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Warren Commission Hearings: Vol. IV - Page 402« Previous | Next »

(Testimony of Alwyn Cole)

Mr. Cole.
that same first line we have the same effect for the first stroke of the "t" of "to" and the "t" of "that." Then moving down to the second Paragraph, third word, the same effect is shown, and this is illustrated in the standard writing in two places, one good example being chart A, item 1, the word "to" the same chart, item 3, the word "the."
The construction of the small letter "p" has been mentioned heretofore has been characterized by an absence of an upper extension, that is, no extension that passes above the height of the body of the letter and the body of the letter is made in the form of an arch, rather than a circle closed against the staff. This is shown in the words "presently" and "employ," which are in the last line of writing of this exhibit, and this is repeated in the standard writing as shown by chart A, item 2, the word "support item 3 the word "pert" and the word "transportation."
There is a very close agreement in all details of the signature of Lee H. Oswald on this letter with the several examples of the signatures shown these charts, chart A, item 15, chart B, item 15, and chart C item 6, second to the last line.
The word "Texas" including this highly significant "x" is repeated as the last word on this letter.
These constitute some of my reasons for believing that Exhibit 820A is in the handwriting of the author of the standard writing.
Mr. Eisenberg.
Now, to recapitulate then, all the standards which you have; examined and which were put in evidence and all of the questioned documents which you have examined and which were put in evidence, are in the handwriting of the same person, with the exceptions you have noted, such as "A. Hidell" on the penultimate exhibit, the FPCC card?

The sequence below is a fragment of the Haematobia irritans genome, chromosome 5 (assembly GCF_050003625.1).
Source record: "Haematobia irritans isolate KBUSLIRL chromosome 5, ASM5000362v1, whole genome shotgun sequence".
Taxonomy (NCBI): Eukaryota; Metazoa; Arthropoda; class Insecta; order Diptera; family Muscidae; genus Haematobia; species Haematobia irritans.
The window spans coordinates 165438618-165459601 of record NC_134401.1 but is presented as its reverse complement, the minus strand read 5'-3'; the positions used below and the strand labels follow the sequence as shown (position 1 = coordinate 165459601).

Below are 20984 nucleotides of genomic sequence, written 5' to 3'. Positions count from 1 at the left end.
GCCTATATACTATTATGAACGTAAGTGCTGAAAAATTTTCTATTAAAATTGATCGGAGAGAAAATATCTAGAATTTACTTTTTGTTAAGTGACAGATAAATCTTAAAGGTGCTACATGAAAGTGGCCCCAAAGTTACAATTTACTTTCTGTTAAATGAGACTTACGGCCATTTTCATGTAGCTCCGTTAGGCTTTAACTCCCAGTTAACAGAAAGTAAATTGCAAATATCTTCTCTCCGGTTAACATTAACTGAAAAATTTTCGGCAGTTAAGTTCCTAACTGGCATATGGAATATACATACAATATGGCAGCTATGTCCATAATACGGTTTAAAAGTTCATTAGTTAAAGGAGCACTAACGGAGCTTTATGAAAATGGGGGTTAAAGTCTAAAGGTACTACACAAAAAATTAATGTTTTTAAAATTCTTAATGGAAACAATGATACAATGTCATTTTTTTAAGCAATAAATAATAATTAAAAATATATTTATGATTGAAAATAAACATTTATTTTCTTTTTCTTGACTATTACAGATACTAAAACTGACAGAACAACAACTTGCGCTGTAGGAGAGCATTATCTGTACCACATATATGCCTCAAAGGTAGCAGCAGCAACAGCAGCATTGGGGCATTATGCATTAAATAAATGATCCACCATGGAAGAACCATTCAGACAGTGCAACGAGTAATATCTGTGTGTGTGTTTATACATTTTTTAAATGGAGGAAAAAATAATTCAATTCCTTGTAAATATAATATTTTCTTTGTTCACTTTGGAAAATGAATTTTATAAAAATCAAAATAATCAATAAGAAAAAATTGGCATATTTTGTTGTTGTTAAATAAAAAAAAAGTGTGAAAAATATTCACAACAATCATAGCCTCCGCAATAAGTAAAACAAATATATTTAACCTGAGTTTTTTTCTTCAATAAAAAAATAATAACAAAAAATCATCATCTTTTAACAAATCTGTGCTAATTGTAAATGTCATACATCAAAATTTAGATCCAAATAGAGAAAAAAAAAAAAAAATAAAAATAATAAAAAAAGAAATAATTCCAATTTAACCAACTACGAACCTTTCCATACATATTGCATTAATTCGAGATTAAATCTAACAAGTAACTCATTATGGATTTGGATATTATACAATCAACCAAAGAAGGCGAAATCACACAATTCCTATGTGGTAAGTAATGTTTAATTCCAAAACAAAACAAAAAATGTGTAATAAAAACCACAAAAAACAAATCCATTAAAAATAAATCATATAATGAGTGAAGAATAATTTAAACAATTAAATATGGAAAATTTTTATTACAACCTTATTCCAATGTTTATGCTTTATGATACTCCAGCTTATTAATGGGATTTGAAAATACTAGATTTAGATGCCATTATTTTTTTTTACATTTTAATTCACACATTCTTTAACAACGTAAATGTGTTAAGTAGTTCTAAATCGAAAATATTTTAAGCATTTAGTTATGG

Mr. Cole.
Yes, sir.
Mr. Eisenberg.
Mr. Cole, did you have any information concerning any identifications or nonidentifications of handwriting made by any other Federal agency in this matter?
Mr. Cole.
No, sir.
Mr. Eisenberg.
Did you have any other information whatsoever concerning identification or nonidentification by anyone in this matter?
Mr. Cole.
No, sir.
Mr. Eisenberg.
Do you at this point have any such information?
Mr. Cole.
No, sir.
Mr. Eisenberg.
That completes my examination, Mr. McCloy.
Mr. Mccloy.
Off the record.
(Discussion off the record.)
Mr. Mccloy.
Commission Exhibit 776 is a series of checks which have been endorsed by Oswald, some in lead pencil and some in ink. Some of those endorsements seem to be, rather the handwriting seems to be, very irregular, loose, malformed, certain other ones very clear and quite regular, and in comparison with other standards of Oswald's I find some difficulty in conforming the signatures on certain of these endorsements to those standards. I wonder if you would look at these and tell me whether you have any comments in regard to the comments I have made about this--about these checks? The first two or three there seem to exemplify what I am talking about.
Mr. Cole.
In my opinion the endorsements on these checks show a moderately wide range of writing habit, and they also show variations which may be due to an attitude about the act of writing, and I am thinking especially of the more distorted signatures, such as that appearing on No. 2408; and by attitude I mean that a person might find the act of writing very inconvenient or distasteful or might actually be experiencing some strong emotion at the particular time.
Mr. Mccloy.
Could it be, might I interrupt, could it be that he was writing while he was in movement here, while he was in an automobile or some jolting vehicle?
Mr. Cole.
Well, that can affect handwriting, of course, but I believe it is unlikely, because the first letter of his name is well formed. The first letter of "Lee" on this endorsement of 2408 shows as much skill and control as any of the better signatures.
Mr. Mccloy.
You think maybe something irritated him in between?
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